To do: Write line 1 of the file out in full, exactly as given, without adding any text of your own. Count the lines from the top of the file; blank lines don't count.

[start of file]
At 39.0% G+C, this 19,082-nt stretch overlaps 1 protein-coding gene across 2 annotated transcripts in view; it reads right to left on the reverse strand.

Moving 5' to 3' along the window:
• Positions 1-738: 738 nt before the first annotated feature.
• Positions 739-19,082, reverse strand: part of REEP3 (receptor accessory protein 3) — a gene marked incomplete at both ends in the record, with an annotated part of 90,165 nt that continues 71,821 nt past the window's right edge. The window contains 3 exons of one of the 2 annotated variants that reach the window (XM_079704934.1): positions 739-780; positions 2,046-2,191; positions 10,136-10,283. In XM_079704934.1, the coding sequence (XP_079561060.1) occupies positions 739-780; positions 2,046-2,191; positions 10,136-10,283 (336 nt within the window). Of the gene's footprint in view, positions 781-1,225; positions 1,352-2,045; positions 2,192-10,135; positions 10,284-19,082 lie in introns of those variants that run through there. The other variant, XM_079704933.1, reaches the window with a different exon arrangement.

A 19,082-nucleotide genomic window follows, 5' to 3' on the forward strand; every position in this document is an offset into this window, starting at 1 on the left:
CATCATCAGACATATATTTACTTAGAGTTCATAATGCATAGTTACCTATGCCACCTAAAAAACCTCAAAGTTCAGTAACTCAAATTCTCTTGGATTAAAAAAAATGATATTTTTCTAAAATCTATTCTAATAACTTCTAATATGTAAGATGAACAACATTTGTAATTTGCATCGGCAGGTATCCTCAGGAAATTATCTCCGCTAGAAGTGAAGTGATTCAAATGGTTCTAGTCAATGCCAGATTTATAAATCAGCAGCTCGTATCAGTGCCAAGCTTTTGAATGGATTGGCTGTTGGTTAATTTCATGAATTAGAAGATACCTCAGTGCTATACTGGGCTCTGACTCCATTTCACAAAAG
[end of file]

At 39.0% G+C, this 19,082-nt stretch overlaps 1 protein-coding gene across 2 annotated transcripts in view; it reads right to left on the reverse strand.